Janet Redman is co-director of the Sustainable Energy and Economy Network at the Institute for Policy Studies, a multiissue progressive think tank that turns ideas into action for peace, justice, and the environment. Watch the Story of Cap & Trade online at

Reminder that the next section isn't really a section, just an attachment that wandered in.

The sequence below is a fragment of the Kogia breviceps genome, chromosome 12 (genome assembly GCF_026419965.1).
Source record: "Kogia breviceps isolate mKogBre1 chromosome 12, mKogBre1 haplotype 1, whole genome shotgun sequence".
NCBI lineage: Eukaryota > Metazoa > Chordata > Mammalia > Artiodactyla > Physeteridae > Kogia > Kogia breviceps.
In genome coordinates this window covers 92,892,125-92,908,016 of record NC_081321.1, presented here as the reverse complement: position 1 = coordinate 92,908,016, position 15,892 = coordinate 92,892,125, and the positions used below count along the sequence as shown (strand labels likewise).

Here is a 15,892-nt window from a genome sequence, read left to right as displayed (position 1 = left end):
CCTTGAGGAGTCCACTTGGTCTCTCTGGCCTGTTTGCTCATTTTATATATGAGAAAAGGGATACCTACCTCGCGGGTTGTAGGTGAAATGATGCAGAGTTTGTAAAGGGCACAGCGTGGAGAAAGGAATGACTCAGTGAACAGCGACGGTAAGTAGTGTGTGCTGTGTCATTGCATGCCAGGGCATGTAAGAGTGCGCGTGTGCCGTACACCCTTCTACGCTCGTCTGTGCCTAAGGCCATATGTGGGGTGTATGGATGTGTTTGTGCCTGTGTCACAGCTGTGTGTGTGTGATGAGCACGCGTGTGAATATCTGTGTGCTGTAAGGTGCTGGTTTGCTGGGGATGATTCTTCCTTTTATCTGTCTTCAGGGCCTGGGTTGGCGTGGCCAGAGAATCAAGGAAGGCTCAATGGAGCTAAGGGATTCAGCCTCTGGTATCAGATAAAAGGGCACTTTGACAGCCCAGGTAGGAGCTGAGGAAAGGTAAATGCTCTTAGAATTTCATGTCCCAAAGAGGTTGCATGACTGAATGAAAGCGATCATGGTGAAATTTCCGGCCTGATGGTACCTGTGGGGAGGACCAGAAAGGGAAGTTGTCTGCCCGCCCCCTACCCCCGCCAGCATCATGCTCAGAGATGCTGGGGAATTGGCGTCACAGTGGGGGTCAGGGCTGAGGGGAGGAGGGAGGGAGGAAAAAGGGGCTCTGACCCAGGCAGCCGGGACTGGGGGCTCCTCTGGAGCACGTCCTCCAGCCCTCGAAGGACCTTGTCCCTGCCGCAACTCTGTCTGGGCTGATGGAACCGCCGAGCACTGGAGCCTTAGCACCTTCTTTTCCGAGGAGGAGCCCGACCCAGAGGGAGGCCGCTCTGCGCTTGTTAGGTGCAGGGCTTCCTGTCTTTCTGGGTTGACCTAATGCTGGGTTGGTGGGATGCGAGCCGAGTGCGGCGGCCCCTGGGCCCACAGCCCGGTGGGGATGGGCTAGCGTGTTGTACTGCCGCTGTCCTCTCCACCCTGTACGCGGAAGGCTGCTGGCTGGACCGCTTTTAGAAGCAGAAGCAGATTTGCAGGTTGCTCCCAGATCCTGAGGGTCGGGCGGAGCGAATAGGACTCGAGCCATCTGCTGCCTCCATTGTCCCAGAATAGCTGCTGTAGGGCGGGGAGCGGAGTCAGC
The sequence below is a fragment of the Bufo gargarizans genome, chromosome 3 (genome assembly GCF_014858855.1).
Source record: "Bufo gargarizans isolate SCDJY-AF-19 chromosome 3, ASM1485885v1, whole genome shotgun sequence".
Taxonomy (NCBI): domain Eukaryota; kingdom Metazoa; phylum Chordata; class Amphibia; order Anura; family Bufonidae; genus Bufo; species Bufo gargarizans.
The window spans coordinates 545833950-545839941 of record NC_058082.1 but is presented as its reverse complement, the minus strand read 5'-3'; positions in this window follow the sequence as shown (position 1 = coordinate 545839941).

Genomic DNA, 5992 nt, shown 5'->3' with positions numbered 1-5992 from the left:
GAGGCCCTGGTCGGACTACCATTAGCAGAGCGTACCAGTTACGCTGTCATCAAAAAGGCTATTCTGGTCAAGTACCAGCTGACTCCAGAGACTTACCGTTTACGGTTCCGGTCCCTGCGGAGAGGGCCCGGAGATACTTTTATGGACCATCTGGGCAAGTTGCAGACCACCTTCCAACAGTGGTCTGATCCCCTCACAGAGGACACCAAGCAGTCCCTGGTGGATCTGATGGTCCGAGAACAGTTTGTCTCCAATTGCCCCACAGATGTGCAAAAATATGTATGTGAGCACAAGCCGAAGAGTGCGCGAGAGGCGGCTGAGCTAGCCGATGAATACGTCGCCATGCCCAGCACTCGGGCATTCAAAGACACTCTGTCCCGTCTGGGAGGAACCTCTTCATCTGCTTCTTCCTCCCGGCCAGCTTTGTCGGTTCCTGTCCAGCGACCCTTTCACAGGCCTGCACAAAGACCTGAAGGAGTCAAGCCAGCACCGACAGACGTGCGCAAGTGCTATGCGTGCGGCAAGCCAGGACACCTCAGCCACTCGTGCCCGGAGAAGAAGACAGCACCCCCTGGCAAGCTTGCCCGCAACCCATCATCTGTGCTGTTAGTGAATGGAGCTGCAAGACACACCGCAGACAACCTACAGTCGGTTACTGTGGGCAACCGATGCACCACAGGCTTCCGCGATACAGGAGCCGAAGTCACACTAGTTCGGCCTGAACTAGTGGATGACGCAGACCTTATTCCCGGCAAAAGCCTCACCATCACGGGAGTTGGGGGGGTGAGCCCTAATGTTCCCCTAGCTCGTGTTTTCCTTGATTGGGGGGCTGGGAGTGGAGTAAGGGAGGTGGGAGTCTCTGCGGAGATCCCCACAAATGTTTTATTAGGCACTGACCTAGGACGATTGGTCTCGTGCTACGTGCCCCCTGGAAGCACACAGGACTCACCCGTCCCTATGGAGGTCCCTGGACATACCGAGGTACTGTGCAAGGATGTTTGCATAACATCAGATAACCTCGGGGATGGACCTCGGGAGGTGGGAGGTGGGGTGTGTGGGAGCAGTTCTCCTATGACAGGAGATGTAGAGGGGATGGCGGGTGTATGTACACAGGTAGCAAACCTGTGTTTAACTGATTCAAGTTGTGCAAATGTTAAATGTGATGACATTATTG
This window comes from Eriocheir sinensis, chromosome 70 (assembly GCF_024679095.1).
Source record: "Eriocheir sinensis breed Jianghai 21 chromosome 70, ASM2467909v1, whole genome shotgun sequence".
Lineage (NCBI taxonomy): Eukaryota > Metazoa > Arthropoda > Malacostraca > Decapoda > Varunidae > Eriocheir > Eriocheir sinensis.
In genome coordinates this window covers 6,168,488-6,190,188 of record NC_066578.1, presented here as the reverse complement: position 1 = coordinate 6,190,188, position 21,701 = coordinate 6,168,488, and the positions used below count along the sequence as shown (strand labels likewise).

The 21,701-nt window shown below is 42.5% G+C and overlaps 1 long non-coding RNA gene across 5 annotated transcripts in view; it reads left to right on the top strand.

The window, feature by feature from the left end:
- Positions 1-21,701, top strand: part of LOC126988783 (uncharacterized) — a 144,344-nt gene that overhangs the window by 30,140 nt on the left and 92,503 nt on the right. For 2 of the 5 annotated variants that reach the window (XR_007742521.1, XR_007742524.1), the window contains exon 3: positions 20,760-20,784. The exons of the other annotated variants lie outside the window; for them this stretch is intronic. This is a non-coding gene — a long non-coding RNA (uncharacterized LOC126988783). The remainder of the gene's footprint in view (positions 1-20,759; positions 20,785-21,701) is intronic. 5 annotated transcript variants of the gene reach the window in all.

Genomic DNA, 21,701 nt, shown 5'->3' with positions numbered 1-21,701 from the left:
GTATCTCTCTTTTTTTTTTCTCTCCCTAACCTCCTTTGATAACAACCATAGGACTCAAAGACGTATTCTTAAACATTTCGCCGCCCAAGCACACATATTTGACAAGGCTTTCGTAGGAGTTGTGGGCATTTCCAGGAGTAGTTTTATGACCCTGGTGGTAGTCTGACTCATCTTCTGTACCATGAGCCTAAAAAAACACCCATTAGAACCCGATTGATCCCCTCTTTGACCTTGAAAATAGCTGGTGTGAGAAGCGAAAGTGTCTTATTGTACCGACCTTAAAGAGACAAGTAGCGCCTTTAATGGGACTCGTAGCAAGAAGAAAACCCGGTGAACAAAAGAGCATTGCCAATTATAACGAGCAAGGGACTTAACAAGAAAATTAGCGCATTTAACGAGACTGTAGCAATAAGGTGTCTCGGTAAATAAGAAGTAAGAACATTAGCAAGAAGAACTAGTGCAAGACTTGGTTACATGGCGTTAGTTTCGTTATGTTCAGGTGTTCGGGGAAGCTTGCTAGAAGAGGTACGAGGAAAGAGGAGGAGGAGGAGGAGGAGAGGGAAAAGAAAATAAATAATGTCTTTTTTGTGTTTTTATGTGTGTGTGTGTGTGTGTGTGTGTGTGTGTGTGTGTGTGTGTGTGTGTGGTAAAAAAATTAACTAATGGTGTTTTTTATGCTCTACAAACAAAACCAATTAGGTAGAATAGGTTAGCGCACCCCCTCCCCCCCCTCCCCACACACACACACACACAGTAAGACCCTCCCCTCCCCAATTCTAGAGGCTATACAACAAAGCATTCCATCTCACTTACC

If you're reading this in your local urban newspaper, you probably encountered at least one story about youth violence in your community before finding your way to my commentary. But reports of violence in the news pale beside the daily reality of many young people across this nation. According to a recent Justice Department report, "More than 60 percent of the nation's youth have been exposed to violence within the last year. Nearly 1 in 2 was physically assaulted at least once, with more than 1 in 10 injured in an assault." While incidents like the 1999 Columbine massacre or the 2007 Virginia Tech rampage make international headlines, we're in the midst of a largely silent epidemic of youth violence that endangers the lives of hundreds of thousands of children across this country every year. Recently, the nation was riveted by a YouTube video of the senseless beating death of Derrion Albert, a Chicago high school honor student. He was attacked on his way home from school while innocently walking through a crowd of rival gang members. According to The New York Times, "Close to 70 students have been murdered [in Chicago] since the beginning of the 2007 school year." This level of violence is exceptional by any standard, but sadly, it's replicated at equally unacceptable levels in many of our major cities. As Attorney General Eric Holder said during his recent visit to Chicago to address this issue, "Youth vio-